Brow tine: first division of a deer’s antlers from its head. Pedicle: part of a deer’s head that supports the antlers. Beam: central stalk of the antlers of a deer.
Absolutely they count,they are measured when scoring.
Drop tine – This phrase describes a tine that is growing at a downward angle.
A typical mule deer is four points on one side with brow tines. Whitetails, on the other hand, are typically counted using all the points on the antlers.
yes you count the brow tines.
To sum up, a whitetail buck that has spikes as his first set of antlers has a 90 percent chance of developing into a buck with missing brow tines later in life.
G1 refers to the first point on an antler. This is typically the location of the brow tine (if the brow tine is missing, the G1 is missing). G2 is the next tine, then G3, and so on (see photo above).
Blacktails from drier, more open California habitat tend to have longer, wider antlers. Columbia blacktails often have only four points per side (including brow tines), like their Sitka blacktail cousins. However, they have five per side more often than the Sitka, but less often than the mule deer.
In most units, bull elk taken must have 4 points* or more on 1 antler OR must have a brow tine** at least 5 inches long. The intent of the antler-point restriction is to increase the number of branch-antlered bulls reaching two or more years of age.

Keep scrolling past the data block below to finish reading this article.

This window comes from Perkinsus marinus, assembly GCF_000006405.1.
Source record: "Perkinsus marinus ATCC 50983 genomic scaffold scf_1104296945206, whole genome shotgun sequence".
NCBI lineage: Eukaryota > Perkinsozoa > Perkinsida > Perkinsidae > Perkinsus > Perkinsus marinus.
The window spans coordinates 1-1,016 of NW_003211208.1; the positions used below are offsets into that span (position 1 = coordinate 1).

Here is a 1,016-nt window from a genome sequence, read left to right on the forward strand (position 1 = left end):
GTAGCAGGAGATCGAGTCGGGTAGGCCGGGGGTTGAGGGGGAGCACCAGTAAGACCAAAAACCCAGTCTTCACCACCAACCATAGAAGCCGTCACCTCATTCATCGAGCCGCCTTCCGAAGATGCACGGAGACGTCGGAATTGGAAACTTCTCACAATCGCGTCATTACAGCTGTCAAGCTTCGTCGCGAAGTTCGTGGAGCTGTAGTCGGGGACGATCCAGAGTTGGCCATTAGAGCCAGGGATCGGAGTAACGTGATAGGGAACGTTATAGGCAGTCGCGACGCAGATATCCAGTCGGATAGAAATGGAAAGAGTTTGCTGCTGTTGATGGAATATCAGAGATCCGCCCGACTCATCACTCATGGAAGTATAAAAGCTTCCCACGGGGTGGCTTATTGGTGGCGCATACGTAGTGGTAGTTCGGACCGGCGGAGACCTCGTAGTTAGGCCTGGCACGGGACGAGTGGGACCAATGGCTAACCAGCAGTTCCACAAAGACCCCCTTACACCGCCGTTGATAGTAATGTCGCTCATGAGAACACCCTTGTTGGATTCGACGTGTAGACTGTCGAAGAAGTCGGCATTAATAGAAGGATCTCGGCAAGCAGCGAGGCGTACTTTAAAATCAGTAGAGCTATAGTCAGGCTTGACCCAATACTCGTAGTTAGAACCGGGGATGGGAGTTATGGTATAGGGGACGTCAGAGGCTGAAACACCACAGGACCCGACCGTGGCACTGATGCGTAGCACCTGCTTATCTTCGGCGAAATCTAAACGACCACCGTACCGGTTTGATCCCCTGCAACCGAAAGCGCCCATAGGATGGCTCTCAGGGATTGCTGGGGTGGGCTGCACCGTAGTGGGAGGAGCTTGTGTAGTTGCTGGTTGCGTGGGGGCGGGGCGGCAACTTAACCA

From what we can gather, the heaviest whitetail ever shot was killed by a bow-hunter, John Annett of Ontario, in 1977. The deer field dressed 431 pounds on government-certified scales. That would have given it an estimated live weight of more than 540 pounds.
Antlers are found on all members of the deer family (Cervidae) in North America including deer, elk, caribou, and moose. … Antlers are often called “horns” by deer hunters, but they are not. Horns are found on sheep, goats, and cows and are formed from hair-like tissue that grows over a bony core.
Non-typical would be drops, kickers, stickers, forks, splits, and whatever else they can grow that isn’t normal and straight up off the beam….
Cactus bucks are male deer with antlers with abnormal growth patterns that retain the velvet due to alterations in testosterone level usually as a result of testicular trauma, undescended testicles or from the effects of disease affecting the blood supply to the testicles.
The “old 6 point” is a deer that nearly every property has had sometime in the past or will in the future. They are the deer that are always joked about sitting around the campfire during hunting season. On my property I have set my harvest standards to focus on bucks that are 4.5 years old or older.
Five to six inches is excellent. The second point (called the G-2) is another key area in determining a buck’s score. Good bucks will have at least seven or eight inch second points. Outstanding animals may have G-2’s 9-11 inches long.
New member. A point is anything over an inch, so if the eye guard is over an inch, then its a point.
These measurements would be somewhere in the ballpark of 3.5-4 inches. The third and fourth circumference measurements are around ¾ the size of the eye so can be estimated to be around 3 inches. The sum of the example buck’s circumference measurements is 14 inches.
These hybrids may look and act a little funky, but they can survive into adulthood. Some can even produce fertile offspring of their own. Hybrids, as you would expect, often look like a combination of whitetail and mule deer. … Hybrids can also reproduce, which further complicates identification.
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